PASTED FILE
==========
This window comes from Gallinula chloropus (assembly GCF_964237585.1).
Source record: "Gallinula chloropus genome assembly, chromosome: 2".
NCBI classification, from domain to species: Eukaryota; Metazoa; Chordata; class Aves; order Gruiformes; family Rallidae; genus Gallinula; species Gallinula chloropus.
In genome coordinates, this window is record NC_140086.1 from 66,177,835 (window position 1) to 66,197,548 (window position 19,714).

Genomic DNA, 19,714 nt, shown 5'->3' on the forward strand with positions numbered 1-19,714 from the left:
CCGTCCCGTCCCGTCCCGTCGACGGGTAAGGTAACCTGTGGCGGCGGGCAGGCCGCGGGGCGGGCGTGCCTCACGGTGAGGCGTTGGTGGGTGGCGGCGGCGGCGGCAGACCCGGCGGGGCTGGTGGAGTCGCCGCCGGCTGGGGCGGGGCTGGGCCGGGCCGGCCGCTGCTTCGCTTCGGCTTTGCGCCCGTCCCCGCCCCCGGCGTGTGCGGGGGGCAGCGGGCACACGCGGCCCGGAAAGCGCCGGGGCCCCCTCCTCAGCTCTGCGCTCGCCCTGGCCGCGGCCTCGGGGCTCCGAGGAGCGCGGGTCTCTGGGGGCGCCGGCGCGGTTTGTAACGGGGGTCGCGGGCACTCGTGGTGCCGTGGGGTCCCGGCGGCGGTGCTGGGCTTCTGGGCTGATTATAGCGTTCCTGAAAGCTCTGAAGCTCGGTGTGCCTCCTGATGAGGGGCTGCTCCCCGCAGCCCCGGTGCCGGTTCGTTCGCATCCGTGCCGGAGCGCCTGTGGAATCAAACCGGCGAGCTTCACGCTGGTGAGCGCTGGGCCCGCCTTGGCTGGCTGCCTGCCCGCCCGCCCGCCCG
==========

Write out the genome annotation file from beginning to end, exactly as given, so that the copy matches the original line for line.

This window comes from Gallinula chloropus (assembly GCF_964237585.1).
Source record: "Gallinula chloropus genome assembly, chromosome: 2".
NCBI classification, from domain to species: Eukaryota; Metazoa; Chordata; class Aves; order Gruiformes; family Rallidae; genus Gallinula; species Gallinula chloropus.
In genome coordinates, this window is record NC_140086.1 from 66,177,835 (window position 1) to 66,197,548 (window position 19,714).

Genomic DNA, 19,714 nt, shown 5'->3' on the forward strand with positions numbered 1-19,714 from the left:
CCGTCCCGTCCCGTCCCGTCGACGGGTAAGGTAACCTGTGGCGGCGGGCAGGCCGCGGGGCGGGCGTGCCTCACGGTGAGGCGTTGGTGGGTGGCGGCGGCGGCGGCAGACCCGGCGGGGCTGGTGGAGTCGCCGCCGGCTGGGGCGGGGCTGGGCCGGGCCGGCCGCTGCTTCGCTTCGGCTTTGCGCCCGTCCCCGCCCCCGGCGTGTGCGGGGGGCAGCGGGCACACGCGGCCCGGAAAGCGCCGGGGCCCCCTCCTCAGCTCTGCGCTCGCCCTGGCCGCGGCCTCGGGGCTCCGAGGAGCGCGGGTCTCTGGGGGCGCCGGCGCGGTTTGTAACGGGGGTCGCGGGCACTCGTGGTGCCGTGGGGTCCCGGCGGCGGTGCTGGGCTTCTGGGCTGATTATAGCGTTCCTGAAAGCTCTGAAGCTCGGTGTGCCTCCTGATGAGGGGCTGCTCCCCGCAGCCCCGGTGCCGGTTCGTTCGCATCCGTGCCGGAGCGCCTGTGGAATCAAACCGGCGAGCTTCACGCTGGTGAGCGCTGGGCCCGCCTTGGCTGGCTGCCTGCCCGCCCGCCCGCCCG